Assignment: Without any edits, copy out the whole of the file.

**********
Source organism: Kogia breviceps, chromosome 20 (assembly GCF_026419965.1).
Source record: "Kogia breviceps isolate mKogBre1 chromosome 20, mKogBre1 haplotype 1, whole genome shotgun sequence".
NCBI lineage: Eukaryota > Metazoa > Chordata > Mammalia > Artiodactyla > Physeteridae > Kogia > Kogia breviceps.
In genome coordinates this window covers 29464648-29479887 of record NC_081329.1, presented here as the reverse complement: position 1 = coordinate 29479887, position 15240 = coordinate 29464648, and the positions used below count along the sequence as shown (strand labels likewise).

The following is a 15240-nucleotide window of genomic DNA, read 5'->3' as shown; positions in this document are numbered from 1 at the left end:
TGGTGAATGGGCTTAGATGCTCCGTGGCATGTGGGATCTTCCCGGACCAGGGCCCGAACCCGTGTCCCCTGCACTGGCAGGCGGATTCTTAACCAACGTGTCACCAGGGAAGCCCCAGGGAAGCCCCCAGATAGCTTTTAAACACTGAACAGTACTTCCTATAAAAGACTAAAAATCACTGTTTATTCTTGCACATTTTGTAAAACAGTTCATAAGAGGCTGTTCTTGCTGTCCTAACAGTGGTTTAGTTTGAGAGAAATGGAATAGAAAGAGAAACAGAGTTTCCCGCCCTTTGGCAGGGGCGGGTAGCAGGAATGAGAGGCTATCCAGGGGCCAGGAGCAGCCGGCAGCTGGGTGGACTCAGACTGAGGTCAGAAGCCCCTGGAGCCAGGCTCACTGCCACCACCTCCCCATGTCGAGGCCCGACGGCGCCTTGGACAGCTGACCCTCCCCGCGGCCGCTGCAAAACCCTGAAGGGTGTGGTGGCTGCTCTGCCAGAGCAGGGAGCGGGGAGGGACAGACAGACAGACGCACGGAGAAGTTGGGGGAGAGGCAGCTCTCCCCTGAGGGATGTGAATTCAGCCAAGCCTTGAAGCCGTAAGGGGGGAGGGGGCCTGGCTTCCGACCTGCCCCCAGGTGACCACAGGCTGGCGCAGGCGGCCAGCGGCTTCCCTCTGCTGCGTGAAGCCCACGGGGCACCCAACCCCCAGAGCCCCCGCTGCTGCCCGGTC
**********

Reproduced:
Source organism: Kogia breviceps, chromosome 20 (assembly GCF_026419965.1).
Source record: "Kogia breviceps isolate mKogBre1 chromosome 20, mKogBre1 haplotype 1, whole genome shotgun sequence".
NCBI lineage: Eukaryota > Metazoa > Chordata > Mammalia > Artiodactyla > Physeteridae > Kogia > Kogia breviceps.
In genome coordinates this window covers 29464648-29479887 of record NC_081329.1, presented here as the reverse complement: position 1 = coordinate 29479887, position 15240 = coordinate 29464648, and the positions used below count along the sequence as shown (strand labels likewise).

The following is a 15240-nucleotide window of genomic DNA, read 5'->3' as shown; positions in this document are numbered from 1 at the left end:
TGGTGAATGGGCTTAGATGCTCCGTGGCATGTGGGATCTTCCCGGACCAGGGCCCGAACCCGTGTCCCCTGCACTGGCAGGCGGATTCTTAACCAACGTGTCACCAGGGAAGCCCCAGGGAAGCCCCCAGATAGCTTTTAAACACTGAACAGTACTTCCTATAAAAGACTAAAAATCACTGTTTATTCTTGCACATTTTGTAAAACAGTTCATAAGAGGCTGTTCTTGCTGTCCTAACAGTGGTTTAGTTTGAGAGAAATGGAATAGAAAGAGAAACAGAGTTTCCCGCCCTTTGGCAGGGGCGGGTAGCAGGAATGAGAGGCTATCCAGGGGCCAGGAGCAGCCGGCAGCTGGGTGGACTCAGACTGAGGTCAGAAGCCCCTGGAGCCAGGCTCACTGCCACCACCTCCCCATGTCGAGGCCCGACGGCGCCTTGGACAGCTGACCCTCCCCGCGGCCGCTGCAAAACCCTGAAGGGTGTGGTGGCTGCTCTGCCAGAGCAGGGAGCGGGGAGGGACAGACAGACAGACGCACGGAGAAGTTGGGGGAGAGGCAGCTCTCCCCTGAGGGATGTGAATTCAGCCAAGCCTTGAAGCCGTAAGGGGGGAGGGGGCCTGGCTTCCGACCTGCCCCCAGGTGACCACAGGCTGGCGCAGGCGGCCAGCGGCTTCCCTCTGCTGCGTGAAGCCCACGGGGCACCCAACCCCCAGAGCCCCCGCTGCTGCCCGGTC